In a victory for privacy rights, the country’s leading video doorbell company announced this week that it would no longer give law enforcement agencies direct access to customers’ footage.
Ring, which is owned by Amazon, offers a companion app called Neighbors, which lets users upload and share footage captured by their Ring video doorbells and surveillance cameras. The company touts that Neighbors improves safety and fosters a sense of community.
Ring debuted the Request for Assistance tool in 2021, a Neighbors feature through which law enforcement agencies could “request information or video” from users. Ring noted at the time that “you always have total control over your experience. Request for Assistance posts are opt-in, nothing is shared with any agency unless you actively go through the steps of choosing to do so.” Requests would also be publicly accessible.
Eric Kuhn, who runs Neighbors, wrote on the site’s blog this week that Ring would be “sunsetting the Request for Assistance (RFA) tool.” Kuhn noted that “public safety agencies like fire and police departments can still use the Neighbors app to share helpful safety tips, updates, and community events,” but “they will no longer be able to use the RFA tool to request and receive video in the app.”
Kuhn didn’t specify why Ring was choosing to shutter the RFA tool, but it was a potential civil liberties nightmare. As Reason noted in July 2022, police departments could access users’ Ring footage without a warrant. While Ring insisted that users had control over who had access to their footage, the Law Enforcement Request page on Amazon’s website included a bright red “Submit Emergency Request” button, and Amazon’s Law Enforcement Guidelines noted that the company “reserves the right to respond immediately to urgent law enforcement requests for information in cases involving a threat to public safety or risk of harm to any person.”
In response to a letter from Sen. Ed Markey (D–Mass.), Amazon admitted in July 2022 that “so far this year, Ring has provided videos to law enforcement in response to an emergency request only 11 times.” While Amazon was apparently proud of its restraint, that it had only granted 11 requests in six months, Jason Kelley and Matthew Guariglia of the Electronic Frontier Foundation noted that “there is no process for a judge or the device owner to determine whether there actually was an emergency. This could easily lead to police abuse: there will always be temptation for police to use it for increasingly less urgent situations.”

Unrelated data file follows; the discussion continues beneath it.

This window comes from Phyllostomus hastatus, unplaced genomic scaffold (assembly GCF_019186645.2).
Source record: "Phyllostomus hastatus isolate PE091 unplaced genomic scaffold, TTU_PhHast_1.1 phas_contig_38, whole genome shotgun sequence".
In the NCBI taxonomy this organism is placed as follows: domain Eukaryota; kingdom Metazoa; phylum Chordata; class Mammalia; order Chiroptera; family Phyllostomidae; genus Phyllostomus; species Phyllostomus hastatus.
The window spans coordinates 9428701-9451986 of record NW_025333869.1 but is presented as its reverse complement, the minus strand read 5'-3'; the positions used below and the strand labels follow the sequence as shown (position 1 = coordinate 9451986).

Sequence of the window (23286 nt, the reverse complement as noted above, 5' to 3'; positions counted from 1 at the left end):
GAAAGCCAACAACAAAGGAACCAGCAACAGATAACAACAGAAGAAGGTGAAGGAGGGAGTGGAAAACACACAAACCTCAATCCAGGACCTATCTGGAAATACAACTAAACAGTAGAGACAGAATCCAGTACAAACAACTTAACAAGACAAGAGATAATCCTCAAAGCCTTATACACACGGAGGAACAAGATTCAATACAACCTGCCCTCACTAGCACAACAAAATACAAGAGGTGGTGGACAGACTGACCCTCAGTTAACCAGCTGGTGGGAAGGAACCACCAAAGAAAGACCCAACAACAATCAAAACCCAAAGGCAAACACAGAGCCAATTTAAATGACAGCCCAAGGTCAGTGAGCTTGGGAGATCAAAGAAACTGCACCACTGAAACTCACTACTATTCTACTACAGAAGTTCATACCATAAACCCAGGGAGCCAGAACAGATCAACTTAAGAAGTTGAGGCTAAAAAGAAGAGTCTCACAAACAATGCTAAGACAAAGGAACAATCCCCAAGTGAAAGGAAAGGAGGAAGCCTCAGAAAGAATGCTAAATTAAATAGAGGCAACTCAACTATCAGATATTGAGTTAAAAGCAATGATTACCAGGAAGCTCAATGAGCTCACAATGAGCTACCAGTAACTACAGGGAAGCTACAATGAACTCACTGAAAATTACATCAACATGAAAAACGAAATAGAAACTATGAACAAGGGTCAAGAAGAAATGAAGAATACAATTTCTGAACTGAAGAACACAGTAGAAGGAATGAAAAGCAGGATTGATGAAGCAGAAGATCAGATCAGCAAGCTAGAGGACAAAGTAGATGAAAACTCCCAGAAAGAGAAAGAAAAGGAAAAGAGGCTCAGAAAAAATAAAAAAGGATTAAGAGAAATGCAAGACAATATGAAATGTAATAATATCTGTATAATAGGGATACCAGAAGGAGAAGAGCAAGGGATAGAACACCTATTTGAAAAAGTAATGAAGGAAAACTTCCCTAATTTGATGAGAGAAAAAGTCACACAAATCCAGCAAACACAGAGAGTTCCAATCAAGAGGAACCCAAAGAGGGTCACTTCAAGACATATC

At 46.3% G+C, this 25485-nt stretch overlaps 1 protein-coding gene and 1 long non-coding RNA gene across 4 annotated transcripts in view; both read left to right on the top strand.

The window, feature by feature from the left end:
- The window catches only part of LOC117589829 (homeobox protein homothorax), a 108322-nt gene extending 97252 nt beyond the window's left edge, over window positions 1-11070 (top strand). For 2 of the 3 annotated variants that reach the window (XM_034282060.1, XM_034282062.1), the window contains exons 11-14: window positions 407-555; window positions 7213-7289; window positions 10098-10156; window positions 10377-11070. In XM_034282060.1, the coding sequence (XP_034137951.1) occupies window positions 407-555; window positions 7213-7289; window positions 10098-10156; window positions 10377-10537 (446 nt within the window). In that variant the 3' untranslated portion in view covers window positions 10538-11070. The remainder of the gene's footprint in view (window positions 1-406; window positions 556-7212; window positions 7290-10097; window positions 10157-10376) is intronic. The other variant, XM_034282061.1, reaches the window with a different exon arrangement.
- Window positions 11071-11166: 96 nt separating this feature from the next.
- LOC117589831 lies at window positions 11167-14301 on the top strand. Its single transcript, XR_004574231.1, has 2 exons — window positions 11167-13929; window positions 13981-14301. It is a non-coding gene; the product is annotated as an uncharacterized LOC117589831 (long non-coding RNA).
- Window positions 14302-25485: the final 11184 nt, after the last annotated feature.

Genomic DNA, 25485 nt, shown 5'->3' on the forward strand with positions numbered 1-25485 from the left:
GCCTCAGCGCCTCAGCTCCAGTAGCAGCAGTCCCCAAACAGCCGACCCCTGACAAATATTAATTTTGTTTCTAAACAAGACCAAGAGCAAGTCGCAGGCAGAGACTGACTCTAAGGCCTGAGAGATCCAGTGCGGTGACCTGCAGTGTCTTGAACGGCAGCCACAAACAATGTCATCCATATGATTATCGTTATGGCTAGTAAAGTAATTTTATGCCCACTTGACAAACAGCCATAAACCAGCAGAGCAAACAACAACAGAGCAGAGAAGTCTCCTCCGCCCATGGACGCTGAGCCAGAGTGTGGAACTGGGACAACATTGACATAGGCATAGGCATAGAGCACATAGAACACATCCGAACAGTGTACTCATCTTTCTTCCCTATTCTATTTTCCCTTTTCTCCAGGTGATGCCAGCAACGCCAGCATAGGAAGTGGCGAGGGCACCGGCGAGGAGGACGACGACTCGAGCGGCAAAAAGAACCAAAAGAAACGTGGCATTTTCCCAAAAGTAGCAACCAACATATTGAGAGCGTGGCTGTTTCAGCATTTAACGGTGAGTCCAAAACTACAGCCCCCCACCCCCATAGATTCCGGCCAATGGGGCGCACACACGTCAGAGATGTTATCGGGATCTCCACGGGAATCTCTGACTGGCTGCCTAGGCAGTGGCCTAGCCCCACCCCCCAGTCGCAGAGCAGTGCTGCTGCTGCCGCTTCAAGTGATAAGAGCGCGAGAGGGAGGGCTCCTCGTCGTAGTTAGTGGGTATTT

This was especially concerning given how closely the company aligned itself with law enforcement: In major cities like Akron, Ohio, and El Monte, California, Ring donated doorbell cameras for police departments to give out for free. Lehigh County, Pennsylvania, started a cloud-based doorbell camera registry in which citizens could make their recordings easily available to police.
Notably, the RFA program being discontinued is separate from Amazon’s Law Enforcement Request tool; as Ring’s parent company, Amazon may still be able to exert authority over Ring’s disclosure decisions. But it still signals a step in the right direction that police departments will increasingly need to rely on warrants if they want access to your private footage.
Cmdr. Joe Garrett with Illinois’s Merrionette Park Police Department told CBS 2 that he was “a little disappointed” with the change, but added, “We’ll learn to adjust to it. If we have to get search warrants, we’ll have to learn to be a little quicker about it.”